This results in the formation of a new type (NewType), which only includes the chosen properties (Property1, Property2, etc.) from the ExistingType.

Let’s take a look at the example:

type Employee = {
  name: string;
  age: number;
  email: string;

Now, if you want to create a new type that only includes the ‘name’ and ’email’ properties, you can use ‘Pick’:

type EmployeeContactInfo = Pick<Employee, 'name' | 'email'>;

After that, the result of EmployeeContactInfo type will look like this:

type EmployeeContactInfo = {
  name: string;
  email: string;

6. Readonly <T>

The Readonly utility type in TypeScript makes all properties of a type read-only, it simply means they cannot be reassigned after creation.

For example:

interface Employee{
  id: number;
  name: string;
  age: number;

const employee: Readonly<Employee> = {
  id: 1011011,
  name: "Coding",
  age: 18

employee.id = 100001; // Error: Cannot assign to 'id' because it is a read-only property.

As expected, when we try to reassign employee.id, it results in a TypeScript error.

This is because employee is a Readonly, and its properties cannot be reassigned.

7. Record <K, T>

The Record utility type in TypeScript that is use creates a new type with specified properties and their types.

For example:

type Role = "admin" | "user" | "guest";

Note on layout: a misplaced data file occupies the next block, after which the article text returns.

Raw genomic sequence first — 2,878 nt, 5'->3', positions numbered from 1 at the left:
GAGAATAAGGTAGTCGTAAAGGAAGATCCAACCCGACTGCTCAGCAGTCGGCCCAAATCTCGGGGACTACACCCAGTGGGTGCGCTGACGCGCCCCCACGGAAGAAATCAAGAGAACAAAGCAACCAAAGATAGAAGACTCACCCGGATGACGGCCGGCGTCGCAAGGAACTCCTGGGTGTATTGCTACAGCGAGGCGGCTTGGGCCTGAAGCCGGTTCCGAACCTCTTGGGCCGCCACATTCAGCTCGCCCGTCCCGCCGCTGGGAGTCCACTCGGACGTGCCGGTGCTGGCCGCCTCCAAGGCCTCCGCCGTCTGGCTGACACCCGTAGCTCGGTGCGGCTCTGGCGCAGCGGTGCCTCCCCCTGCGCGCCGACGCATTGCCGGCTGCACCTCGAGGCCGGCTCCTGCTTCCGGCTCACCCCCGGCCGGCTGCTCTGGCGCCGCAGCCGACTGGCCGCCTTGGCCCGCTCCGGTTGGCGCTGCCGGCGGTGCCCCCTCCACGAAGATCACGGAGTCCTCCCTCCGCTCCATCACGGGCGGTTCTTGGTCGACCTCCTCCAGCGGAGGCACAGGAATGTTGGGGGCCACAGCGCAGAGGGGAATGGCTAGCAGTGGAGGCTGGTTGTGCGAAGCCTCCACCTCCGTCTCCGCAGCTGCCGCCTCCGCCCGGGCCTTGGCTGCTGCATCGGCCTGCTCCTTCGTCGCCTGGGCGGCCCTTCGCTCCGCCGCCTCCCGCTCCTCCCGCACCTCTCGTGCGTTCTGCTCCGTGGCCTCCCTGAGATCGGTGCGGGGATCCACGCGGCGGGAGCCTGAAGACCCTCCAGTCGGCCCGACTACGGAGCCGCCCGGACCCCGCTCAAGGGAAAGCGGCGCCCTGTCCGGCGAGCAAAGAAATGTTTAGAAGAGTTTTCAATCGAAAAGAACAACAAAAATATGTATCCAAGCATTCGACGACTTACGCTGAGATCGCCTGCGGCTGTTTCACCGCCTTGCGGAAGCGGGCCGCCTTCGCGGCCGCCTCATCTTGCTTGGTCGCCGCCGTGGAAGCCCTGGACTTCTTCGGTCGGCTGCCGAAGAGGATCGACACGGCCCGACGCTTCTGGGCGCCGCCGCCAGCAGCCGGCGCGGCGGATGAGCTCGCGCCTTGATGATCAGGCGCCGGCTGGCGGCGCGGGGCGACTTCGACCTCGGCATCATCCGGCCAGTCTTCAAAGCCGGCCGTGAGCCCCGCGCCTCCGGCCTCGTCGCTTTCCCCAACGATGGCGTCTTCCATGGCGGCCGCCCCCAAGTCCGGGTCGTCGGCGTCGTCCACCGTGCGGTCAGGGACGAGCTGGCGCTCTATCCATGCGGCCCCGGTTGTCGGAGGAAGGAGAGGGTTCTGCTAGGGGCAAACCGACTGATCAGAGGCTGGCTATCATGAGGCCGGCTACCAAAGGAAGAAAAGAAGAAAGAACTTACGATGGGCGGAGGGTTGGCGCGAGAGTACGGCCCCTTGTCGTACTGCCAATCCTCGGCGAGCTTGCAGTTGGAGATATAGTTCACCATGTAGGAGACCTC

interface User {
  id: number;
  name: string;

const users: Record<Role, User> = {
  admin: { id: 101, name: "It" },
  user: { id: 1011, name: "Source" },
  guest: { id: 10111, name: "Code" }

In our example code, Role is a type that can be “admin”, “user”, or “guest”. User is an interface with properties id (a number) and name (a string).

The users constant is an object where each property is a Role and the value of each property is a User.

This is represented by the Record type.

So, for example, users.admin is a User with id 101 and name “It”.

8. Required <T>

The Required utility type is the opposite of Partial. It makes all optional properties in a type to be mandatory.

interface Employee {
  id?: number;
  name: string;
  age?: number;

const employee: Required<Employee> = {
  id: 10101,
  name: "Code",
  age: 18

The Required utility type does indeed make all optional properties in a type mandatory. It’s especially useful in scenarios where all fields are required, such as user registration.

In our example, the Employee interface has optional properties id and age.

When we use Required<Employee>, all properties become required. So, the employee object must have all three properties: id, name, and age.

9. ReturnType <T>

The ReturnType utility type retrieves the return type of a function.

function getEmployee() {
  return { id: 1001, name: "Code" };

type Employee = ReturnType<typeof getEmployee>;

const employee: Employee = {
  id: 1001,
  name: "Code"

In this case, it retrieves the return type of the function getEmployee, which is { id: number; name: string }.

As you can see, Employee is a type that represents the return type of getEmployee, and employee is an object of type Employee.


Finally, we’re done exploring all the nine (9) Utility Types that you should learn in TypeScript.

These utility types are powerful tools in TypeScript that allow you to manipulate types in various ways, making your code more flexible and maintainable.

They are especially useful in large codebases where complex type relationships are common.

I hope this article has given you some insights and helped you understand the TypeScript Utility Types.

If you have any questions or inquiries, please don’t hesitate to leave a comment below.